It has been long wondered about the true purpose of a wooden appliance called “rocker” or “cradle” (Figure 1) excavated from a foundation deposit (Figure 2) in the tomb of Queen Hatshepsut at Dier el-Bahri (the New Kingdom, circa 1550 to circa 1069 BC). We here propose its new feasible purpose that it was an open mould for a mudbrick or concrete rocker, and the solid rockers produced by this mould would be used in maneuvering heavy stones.
It was assumed hitherto that the excavated rockers as in Figure 1 and Figure 2 are “models” of some masonry tools because they are small and look too fragile to support any heavy stone. But our opinion is that they are full-size, usable tools, not models. Note that a usable brick mould of Figure 3 was also excavated from a foundation deposit in the tomb of Queen Hatshepsut, and this brick mould is almost the same size as a rocker in Figure 1, as can be well observed in Figure 4. These tools were votive objects placed in pits for foundation ceremony so that tools of small size would be chosen in particular, and it would be sincere to select usable tools (rather than “models”) as votive objects. Note that our observation does not deny bigger wooden rockers. It is known that big bricks of dimensions about 40 cm × 20 cm × 15 cm were made during the New Kingdom (Hassaan, 2017) so that there must be the corresponding brick moulds much bigger than Figure 3. Similarly, it would be quite natural to assume that there were wooden rocker moulds bigger than the ones in Figure 1 or Figure 2.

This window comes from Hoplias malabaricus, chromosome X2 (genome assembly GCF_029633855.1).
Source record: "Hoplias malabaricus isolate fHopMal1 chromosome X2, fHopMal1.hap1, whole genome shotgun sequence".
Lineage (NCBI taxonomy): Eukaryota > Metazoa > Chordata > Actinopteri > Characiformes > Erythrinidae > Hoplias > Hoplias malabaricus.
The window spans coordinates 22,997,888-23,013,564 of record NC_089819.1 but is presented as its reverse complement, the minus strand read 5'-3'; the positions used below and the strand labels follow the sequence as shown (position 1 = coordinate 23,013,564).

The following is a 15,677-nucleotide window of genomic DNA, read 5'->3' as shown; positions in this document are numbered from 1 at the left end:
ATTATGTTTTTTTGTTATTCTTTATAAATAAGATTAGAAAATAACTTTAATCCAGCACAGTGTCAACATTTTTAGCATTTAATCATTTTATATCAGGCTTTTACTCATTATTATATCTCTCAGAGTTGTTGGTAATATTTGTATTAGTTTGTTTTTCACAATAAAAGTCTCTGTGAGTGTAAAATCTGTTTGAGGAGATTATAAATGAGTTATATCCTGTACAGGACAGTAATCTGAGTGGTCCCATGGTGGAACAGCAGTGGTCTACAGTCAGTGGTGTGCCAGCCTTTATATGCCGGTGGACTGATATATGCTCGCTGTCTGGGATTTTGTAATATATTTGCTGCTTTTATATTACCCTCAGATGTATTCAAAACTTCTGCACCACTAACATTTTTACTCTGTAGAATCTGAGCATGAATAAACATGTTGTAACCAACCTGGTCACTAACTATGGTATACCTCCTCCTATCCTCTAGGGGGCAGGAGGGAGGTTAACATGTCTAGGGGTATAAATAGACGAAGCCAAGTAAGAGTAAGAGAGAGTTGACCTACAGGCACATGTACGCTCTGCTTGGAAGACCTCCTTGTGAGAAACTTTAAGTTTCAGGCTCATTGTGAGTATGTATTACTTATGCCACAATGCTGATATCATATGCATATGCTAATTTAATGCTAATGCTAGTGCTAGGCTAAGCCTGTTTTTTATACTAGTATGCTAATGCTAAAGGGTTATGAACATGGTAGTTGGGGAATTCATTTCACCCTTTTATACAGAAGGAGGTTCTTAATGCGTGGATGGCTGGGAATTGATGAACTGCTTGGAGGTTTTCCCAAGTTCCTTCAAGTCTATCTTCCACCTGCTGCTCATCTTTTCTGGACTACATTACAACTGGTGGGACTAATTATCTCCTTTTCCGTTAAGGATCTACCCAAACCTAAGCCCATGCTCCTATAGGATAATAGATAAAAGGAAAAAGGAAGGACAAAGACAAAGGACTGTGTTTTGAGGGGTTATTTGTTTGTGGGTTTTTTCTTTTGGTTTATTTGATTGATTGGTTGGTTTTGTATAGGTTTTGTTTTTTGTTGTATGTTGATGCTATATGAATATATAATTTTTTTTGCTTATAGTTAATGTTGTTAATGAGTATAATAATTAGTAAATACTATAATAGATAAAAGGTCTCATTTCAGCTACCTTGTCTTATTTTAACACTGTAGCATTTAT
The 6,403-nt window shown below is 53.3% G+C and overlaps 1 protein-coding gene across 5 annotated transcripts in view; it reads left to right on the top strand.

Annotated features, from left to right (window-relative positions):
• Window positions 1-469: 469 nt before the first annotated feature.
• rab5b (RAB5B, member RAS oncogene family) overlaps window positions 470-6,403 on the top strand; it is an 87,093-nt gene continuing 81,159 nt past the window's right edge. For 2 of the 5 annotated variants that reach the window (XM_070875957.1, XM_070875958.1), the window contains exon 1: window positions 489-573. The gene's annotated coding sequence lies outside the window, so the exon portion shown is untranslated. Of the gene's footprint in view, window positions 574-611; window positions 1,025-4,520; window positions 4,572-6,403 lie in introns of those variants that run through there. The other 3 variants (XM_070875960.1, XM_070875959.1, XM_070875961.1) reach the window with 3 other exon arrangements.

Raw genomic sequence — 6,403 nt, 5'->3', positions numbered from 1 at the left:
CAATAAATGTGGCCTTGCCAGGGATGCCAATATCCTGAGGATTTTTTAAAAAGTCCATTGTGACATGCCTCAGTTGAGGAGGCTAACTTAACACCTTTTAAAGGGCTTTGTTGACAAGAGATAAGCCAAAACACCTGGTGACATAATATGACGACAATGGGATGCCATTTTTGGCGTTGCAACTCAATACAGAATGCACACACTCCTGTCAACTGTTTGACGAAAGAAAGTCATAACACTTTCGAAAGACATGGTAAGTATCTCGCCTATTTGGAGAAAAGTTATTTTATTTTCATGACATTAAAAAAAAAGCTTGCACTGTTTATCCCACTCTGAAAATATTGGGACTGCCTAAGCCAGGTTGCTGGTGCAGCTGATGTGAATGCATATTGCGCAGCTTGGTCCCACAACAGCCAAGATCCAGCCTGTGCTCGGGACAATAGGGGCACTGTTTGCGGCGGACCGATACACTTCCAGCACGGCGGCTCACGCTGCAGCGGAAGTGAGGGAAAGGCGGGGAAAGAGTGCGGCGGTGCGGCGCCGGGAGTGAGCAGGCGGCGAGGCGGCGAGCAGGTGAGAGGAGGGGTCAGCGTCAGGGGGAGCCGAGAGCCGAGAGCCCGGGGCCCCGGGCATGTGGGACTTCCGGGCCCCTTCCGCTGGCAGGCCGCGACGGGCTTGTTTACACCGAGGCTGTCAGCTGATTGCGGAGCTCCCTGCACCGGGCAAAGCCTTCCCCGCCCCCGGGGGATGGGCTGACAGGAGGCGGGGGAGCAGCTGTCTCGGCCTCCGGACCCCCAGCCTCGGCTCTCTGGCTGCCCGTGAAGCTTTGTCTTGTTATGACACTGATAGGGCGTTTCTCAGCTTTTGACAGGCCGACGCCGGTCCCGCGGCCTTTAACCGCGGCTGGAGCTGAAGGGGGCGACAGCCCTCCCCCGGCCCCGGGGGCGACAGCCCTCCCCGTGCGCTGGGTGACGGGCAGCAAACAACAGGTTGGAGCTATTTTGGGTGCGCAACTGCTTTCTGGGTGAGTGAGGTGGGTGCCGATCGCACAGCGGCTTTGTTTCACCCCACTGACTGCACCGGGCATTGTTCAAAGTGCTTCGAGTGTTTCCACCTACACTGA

Figure 1. Rocker from a foundation deposit in the tomb of Queen Hatshepsut at Dier el-Bahri, with dimensions: L. 23.6 cm; W. 10.5 cm; H. 5.1 cm. (https://www.metmuseum.org/art/collection/search/547563).
Figure 2. Votive objects from a foundation deposit in the tomb of Queen Hatshepsut at Dier el-Bahri. (https://www.louvre.fr/en/oeuvre-notices/foundation-deposit-temple-deir-el-bahri).